Lecompton Gary Kroeger looks at the state Capitol in Topeka and wonders what might've been.
One-hundred-fifty years ago next week, after all, his tiny town of Lecompton was named the capital of Kansas Territory - a title it would lose just two years later.
"Topeka is flat," said Kroeger, a Lecompton resident and owner of Kroeger's Country Meats & Deli. "Lecompton would be more like a small San Francisco. We've got some nice hills and landscape."
It was Aug. 7, 1855, when the pro-slavery "Bogus" Territorial Legislature made Lecompton the capital of the fledgling territory. After three rounds of voting, Lecompton beat out the other pro-slavery towns of Tecumseh and St. Bernard, which is now a ghost town near Centropolis.
During the same session, legislators also enacted more than 1,000 pages of legislation, including some of the harshest pro-slavery laws in the country. Criticism of slavery in the territory was punishable by "two years at hard labor."
But the population - and political control - of Kansas soon shifted from pro-slavery Democrats to anti-slavery Republicans.
Anti-slavery forces won control of the territorial legislature in 1857. Laws established by the "Bogus" Legislature were overturned, including the laws aimed at slavery. "Free State" leaders selected Topeka as the capital when Kansas became a state in 1861.
"Everyone just pulled out of Lecompton when it was no longer a capital," said Tim Rues, administrator at the Constitution Hall Historic Site in Lecompton. "It was a traumatic event to lose the title. People literally packed up their bags and walked out of town. Homes and businesses were abandoned."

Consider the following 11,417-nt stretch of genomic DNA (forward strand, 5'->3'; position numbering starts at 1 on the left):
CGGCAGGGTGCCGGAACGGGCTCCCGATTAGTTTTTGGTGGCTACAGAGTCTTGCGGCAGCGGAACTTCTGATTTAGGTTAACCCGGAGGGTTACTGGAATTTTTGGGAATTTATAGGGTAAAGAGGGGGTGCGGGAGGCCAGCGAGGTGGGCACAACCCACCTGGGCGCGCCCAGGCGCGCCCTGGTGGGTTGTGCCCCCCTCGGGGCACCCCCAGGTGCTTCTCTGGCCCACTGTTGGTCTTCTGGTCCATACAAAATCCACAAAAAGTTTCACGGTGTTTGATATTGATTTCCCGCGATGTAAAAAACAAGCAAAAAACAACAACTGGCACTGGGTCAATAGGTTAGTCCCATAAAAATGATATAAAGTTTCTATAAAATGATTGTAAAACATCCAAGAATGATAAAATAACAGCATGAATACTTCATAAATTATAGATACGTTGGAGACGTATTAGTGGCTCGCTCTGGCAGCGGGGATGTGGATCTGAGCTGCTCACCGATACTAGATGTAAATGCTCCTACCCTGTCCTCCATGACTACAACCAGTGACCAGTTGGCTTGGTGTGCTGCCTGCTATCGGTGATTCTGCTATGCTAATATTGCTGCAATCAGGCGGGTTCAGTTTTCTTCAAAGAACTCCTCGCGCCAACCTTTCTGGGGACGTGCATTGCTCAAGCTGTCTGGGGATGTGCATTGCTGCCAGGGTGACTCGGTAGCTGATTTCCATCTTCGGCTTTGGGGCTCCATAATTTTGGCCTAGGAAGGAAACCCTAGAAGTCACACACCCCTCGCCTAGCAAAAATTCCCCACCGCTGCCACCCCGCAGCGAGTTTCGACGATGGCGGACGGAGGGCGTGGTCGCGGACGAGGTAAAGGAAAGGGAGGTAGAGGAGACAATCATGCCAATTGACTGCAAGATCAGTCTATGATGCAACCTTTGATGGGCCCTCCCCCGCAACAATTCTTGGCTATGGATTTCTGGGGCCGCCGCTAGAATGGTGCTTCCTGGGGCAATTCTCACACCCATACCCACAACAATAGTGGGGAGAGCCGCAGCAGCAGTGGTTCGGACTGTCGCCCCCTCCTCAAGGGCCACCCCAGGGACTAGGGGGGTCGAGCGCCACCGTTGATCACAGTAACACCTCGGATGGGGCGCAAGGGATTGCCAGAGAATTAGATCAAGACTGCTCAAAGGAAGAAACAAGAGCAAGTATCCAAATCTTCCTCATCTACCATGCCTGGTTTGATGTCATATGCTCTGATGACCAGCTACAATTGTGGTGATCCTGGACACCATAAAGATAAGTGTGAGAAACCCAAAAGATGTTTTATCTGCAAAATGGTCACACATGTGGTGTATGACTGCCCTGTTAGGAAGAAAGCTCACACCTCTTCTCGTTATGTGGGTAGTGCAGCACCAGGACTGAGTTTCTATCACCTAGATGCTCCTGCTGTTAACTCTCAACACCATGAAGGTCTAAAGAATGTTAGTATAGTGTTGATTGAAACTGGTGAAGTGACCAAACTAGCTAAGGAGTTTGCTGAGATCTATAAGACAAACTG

Construction on what was to be the Capitol came to a halt in 1858 when it became clear that Lecompton would not remain the capital. The building eventually was completed in 1882 - a shell of the original plans - and became the new site for Lane College. The structure now serves as the Territorial Capitol Museum.
Lecompton was recognized by the federal government, but it wasn't alone in the city's claim to be Kansas' capital.
Between 1855 and 1861, Fort Leavenworth, Pawnee, Topeka, Minneola, Lecompton, Lawrence and Shawnee Mission all served as territorial capitals. In that same time period, Rues said, the territory had 10 governors and four constitutions.
The battle between pro- and anti-slavery forces led, for a time, to competing systems of government. The territorial government was in Lecompton, and the free-state government was in Topeka.
"So there were two people claiming to be governor, and two groups claiming to be the legislature," he said.
Abraham Lincoln commented on the turmoil in the territory while campaigning in Kansas in 1859.
"No other territories," he said, "have ever had such a history."